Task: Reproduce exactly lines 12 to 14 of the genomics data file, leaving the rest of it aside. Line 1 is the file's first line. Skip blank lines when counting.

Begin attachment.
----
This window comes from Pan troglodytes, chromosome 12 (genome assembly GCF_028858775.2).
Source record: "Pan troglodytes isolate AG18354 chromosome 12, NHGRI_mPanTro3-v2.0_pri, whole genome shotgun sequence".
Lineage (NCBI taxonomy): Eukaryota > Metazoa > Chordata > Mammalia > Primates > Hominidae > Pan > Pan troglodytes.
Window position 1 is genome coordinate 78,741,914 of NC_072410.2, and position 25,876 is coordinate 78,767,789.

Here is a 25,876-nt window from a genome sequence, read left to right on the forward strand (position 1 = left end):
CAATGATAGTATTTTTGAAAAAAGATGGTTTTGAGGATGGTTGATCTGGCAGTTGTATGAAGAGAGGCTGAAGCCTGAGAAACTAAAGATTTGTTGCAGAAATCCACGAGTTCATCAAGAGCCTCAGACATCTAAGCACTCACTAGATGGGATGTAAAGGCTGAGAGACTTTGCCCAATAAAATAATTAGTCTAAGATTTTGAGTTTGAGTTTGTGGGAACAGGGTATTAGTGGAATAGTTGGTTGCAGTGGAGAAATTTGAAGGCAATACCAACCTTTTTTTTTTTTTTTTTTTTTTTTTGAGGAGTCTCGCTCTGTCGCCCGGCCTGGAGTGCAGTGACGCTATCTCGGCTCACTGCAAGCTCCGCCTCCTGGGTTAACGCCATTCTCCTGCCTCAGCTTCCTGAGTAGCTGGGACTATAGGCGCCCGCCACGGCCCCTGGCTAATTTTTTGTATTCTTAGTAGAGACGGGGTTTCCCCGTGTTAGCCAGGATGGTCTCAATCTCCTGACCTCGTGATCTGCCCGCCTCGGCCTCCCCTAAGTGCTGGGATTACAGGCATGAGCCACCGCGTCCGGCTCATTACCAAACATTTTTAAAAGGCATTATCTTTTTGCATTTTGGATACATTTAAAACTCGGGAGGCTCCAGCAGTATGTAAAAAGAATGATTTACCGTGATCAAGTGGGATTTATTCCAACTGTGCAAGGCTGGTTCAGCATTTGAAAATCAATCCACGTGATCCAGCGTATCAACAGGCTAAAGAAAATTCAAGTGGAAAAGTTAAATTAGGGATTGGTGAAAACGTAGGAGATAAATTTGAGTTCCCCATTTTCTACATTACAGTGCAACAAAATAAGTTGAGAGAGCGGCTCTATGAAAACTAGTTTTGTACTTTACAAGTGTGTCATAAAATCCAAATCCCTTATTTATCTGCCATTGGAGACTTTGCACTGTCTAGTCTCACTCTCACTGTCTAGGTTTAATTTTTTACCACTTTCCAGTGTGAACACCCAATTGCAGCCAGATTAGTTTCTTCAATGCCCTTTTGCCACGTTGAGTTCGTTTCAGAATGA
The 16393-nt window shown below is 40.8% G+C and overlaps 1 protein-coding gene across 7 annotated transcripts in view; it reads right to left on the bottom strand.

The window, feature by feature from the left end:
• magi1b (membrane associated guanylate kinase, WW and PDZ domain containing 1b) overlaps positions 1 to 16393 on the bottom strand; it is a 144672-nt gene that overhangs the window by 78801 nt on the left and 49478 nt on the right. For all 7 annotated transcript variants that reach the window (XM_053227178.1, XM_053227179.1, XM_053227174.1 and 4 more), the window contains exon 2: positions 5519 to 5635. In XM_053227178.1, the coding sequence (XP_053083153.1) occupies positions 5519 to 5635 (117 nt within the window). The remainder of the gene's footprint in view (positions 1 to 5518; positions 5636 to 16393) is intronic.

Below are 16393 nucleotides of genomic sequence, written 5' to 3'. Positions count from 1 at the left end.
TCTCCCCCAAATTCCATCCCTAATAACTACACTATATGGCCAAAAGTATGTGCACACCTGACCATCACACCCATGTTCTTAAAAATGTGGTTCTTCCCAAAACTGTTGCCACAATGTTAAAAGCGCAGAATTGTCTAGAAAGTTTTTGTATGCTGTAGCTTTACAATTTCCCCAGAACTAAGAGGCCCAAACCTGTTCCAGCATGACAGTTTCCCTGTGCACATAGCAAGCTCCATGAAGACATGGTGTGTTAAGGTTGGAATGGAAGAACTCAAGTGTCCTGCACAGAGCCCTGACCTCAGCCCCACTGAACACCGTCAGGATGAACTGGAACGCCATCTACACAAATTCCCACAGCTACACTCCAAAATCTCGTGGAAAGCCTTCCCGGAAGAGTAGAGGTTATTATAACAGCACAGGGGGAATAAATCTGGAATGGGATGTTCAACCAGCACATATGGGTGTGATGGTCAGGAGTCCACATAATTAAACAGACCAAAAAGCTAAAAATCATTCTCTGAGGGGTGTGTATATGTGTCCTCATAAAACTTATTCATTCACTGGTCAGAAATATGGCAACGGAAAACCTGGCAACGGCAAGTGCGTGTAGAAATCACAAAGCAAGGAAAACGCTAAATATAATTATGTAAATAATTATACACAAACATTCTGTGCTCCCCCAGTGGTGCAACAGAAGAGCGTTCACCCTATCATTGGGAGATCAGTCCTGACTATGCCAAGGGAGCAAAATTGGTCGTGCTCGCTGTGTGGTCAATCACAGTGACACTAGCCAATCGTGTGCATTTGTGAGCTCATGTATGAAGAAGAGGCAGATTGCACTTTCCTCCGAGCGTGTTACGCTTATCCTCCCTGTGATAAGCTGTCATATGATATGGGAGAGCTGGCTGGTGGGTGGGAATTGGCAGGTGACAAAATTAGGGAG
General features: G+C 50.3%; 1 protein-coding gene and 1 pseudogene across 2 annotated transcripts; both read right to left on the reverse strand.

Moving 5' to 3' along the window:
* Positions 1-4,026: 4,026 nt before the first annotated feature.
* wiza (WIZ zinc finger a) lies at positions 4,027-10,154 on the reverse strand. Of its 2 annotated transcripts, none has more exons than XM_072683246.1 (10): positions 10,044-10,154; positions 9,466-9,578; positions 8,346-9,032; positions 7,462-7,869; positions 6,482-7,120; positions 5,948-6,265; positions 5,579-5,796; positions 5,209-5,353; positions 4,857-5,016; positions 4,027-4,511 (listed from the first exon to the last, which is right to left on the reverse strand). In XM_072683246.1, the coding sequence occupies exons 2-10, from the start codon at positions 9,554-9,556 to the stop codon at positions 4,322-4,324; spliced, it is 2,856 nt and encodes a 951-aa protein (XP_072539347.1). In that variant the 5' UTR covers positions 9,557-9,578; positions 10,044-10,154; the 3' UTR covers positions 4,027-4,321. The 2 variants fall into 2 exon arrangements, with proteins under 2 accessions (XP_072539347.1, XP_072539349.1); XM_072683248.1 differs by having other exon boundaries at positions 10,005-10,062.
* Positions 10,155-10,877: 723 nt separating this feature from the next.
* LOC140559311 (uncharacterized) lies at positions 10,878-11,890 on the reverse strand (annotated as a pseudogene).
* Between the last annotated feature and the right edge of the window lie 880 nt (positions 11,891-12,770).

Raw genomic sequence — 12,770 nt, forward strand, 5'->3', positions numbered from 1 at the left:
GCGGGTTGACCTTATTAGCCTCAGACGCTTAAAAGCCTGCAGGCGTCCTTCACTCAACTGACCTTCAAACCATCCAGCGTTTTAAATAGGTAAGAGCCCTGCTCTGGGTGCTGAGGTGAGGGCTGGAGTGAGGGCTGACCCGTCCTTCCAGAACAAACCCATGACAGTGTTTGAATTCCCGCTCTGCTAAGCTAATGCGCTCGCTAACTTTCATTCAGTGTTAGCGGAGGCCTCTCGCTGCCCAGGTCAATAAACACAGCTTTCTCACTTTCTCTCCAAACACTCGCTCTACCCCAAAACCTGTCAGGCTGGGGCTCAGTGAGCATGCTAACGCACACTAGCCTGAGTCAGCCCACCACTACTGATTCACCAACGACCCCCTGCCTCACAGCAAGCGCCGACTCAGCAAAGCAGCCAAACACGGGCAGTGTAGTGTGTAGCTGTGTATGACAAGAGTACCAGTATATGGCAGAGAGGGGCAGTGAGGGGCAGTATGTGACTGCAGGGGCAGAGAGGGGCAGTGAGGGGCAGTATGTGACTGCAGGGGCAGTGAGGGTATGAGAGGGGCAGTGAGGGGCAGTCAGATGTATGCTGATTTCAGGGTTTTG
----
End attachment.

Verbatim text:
General features: G+C 50.3%; 1 protein-coding gene and 1 pseudogene across 2 annotated transcripts; both read right to left on the reverse strand.

Moving 5' to 3' along the window:
* Positions 1-4,026: 4,026 nt before the first annotated feature.